Friday, December 7, 2012
A very hot issue is how extensively lawyers can use discovery to probe someone’s social media. A federal district court in California holds that there are limits on this sort of discovery. From ABA’s Litigation News (excerpts)
In Mailhoit v. Home Depot, U.S.A., Inc., [PDF] the district court refused to compel the production of a party’s Facebook posts and photos. The plaintiff alleged that her former employer had terminated her because of a disability, causing her to suffer depression-related symptoms. The former employer denied causing the damages, arguing that the plaintiff maintained a Facebook account and that the publicly available information from that account undermined her claims of isolation and loss of friendship.
The employer wanted to discover the individual’s private posts and photos, as well as other social media, to test her claims for emotional damages. It sought discovery of any social media postings that related to her emotional state. It also sought any third-party communications that placed her postings in context, any communications with current or former employees, and any pictures taken of her over a seven-year period.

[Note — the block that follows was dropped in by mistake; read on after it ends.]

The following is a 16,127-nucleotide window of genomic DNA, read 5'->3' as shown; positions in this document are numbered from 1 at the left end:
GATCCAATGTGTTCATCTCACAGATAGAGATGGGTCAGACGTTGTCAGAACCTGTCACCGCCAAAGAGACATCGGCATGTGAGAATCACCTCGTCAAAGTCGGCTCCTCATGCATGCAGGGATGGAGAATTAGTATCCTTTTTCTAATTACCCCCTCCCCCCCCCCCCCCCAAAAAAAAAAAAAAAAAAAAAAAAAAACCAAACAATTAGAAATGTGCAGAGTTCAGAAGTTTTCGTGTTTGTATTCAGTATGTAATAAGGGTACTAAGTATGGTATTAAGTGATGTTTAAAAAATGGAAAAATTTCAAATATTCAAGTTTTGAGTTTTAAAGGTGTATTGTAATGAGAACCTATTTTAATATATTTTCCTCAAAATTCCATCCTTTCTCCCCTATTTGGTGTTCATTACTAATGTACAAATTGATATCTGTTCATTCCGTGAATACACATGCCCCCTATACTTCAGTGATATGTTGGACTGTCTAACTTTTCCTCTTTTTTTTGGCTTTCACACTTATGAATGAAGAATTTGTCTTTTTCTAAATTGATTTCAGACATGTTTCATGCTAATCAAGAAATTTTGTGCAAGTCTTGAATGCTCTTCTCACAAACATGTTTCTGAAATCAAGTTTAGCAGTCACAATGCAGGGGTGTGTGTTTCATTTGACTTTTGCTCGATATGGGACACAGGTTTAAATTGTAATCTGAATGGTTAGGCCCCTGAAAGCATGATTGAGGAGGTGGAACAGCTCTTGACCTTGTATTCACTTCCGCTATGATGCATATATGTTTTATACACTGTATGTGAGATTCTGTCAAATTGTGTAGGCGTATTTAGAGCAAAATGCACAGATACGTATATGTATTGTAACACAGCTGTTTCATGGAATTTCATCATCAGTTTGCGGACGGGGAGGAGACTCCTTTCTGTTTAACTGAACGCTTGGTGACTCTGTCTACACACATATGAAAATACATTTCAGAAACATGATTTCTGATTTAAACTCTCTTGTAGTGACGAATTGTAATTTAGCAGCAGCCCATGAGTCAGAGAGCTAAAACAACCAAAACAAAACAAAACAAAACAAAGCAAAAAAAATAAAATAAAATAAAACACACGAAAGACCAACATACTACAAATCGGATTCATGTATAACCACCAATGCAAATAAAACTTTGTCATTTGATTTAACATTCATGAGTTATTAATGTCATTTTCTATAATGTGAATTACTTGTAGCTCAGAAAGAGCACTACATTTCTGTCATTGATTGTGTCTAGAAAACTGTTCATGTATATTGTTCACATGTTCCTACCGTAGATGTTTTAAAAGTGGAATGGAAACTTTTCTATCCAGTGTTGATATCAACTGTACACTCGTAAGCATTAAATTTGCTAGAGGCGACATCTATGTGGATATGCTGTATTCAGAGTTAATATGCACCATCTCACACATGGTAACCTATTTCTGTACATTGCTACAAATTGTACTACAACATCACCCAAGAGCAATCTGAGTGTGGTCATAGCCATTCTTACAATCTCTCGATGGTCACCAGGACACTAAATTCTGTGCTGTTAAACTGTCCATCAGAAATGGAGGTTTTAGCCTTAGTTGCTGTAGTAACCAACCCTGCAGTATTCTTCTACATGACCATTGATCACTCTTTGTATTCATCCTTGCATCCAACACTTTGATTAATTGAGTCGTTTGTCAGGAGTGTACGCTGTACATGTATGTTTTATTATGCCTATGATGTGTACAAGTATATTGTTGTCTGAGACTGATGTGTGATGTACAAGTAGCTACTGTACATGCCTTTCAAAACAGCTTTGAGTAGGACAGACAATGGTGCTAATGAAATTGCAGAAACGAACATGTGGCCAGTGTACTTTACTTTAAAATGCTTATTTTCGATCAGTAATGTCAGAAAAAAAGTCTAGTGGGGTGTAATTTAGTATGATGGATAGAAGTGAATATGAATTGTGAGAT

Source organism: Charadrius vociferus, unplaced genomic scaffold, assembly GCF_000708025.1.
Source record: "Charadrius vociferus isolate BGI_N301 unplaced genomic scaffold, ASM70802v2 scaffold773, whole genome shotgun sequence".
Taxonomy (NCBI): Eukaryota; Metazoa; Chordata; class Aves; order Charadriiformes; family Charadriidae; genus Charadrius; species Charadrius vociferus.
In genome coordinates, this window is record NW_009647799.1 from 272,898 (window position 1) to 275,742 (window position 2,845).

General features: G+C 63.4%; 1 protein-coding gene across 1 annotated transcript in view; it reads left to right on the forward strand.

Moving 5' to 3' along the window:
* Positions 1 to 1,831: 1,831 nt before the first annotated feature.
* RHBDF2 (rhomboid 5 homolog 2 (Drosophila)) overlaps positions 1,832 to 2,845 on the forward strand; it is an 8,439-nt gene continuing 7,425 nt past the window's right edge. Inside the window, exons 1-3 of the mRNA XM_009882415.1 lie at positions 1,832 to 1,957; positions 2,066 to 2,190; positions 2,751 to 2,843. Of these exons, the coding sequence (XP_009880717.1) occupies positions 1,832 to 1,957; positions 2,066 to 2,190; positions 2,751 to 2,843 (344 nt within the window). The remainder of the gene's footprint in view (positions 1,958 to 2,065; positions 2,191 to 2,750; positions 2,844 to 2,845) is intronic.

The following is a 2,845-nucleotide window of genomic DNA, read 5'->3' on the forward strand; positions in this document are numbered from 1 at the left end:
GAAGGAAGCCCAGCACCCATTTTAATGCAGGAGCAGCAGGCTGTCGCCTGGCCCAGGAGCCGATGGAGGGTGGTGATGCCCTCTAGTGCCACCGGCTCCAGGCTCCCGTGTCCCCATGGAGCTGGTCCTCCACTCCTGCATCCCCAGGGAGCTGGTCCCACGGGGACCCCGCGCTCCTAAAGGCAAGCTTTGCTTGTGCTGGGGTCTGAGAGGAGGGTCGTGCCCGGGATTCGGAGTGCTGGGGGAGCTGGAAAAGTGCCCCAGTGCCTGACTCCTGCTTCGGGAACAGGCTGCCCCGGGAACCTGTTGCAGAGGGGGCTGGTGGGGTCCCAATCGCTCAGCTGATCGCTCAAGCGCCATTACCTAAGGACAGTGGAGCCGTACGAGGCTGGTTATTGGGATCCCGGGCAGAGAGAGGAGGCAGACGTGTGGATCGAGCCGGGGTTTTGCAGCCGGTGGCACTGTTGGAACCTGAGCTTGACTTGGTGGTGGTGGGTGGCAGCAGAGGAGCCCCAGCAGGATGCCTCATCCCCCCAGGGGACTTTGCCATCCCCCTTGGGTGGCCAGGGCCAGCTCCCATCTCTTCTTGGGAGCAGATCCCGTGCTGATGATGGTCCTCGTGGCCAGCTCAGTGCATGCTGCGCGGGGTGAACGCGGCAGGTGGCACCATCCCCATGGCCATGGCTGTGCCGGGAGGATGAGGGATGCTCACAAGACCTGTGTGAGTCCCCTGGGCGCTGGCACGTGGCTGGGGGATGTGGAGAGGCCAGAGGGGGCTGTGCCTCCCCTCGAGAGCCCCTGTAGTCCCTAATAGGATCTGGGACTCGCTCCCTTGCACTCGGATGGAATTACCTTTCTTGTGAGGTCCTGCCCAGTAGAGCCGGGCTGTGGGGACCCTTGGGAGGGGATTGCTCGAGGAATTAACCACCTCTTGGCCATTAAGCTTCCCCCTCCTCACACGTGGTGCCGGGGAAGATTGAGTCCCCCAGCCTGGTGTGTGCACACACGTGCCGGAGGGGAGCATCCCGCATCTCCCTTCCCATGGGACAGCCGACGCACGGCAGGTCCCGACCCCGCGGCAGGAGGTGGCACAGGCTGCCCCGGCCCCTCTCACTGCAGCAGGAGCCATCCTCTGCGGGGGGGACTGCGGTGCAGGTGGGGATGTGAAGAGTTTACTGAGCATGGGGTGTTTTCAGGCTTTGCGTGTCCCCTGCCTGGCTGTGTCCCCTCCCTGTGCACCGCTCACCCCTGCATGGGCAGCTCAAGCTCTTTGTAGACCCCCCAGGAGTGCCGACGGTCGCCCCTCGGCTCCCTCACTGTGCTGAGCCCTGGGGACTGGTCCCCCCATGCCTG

The district court rejected all of the requests except for the communications with employees. The key factor for the district court’s decision was the burden that would be placed on the plaintiff to respond to the requests, stating that “[t]he language of the request does not provide sufficient notice to the responding party of what could be considered responsive material.”
The court also expressed concern about privacy issues triggered by the discovery requests, reasoning that a party does not have a “generalized right to rummage” through private posts. For these privacy-related requests, the court stated that a party must first show that the information is calculated to lead to admissible evidence.
Again, these cases prompt us to warn students about what they post on social media.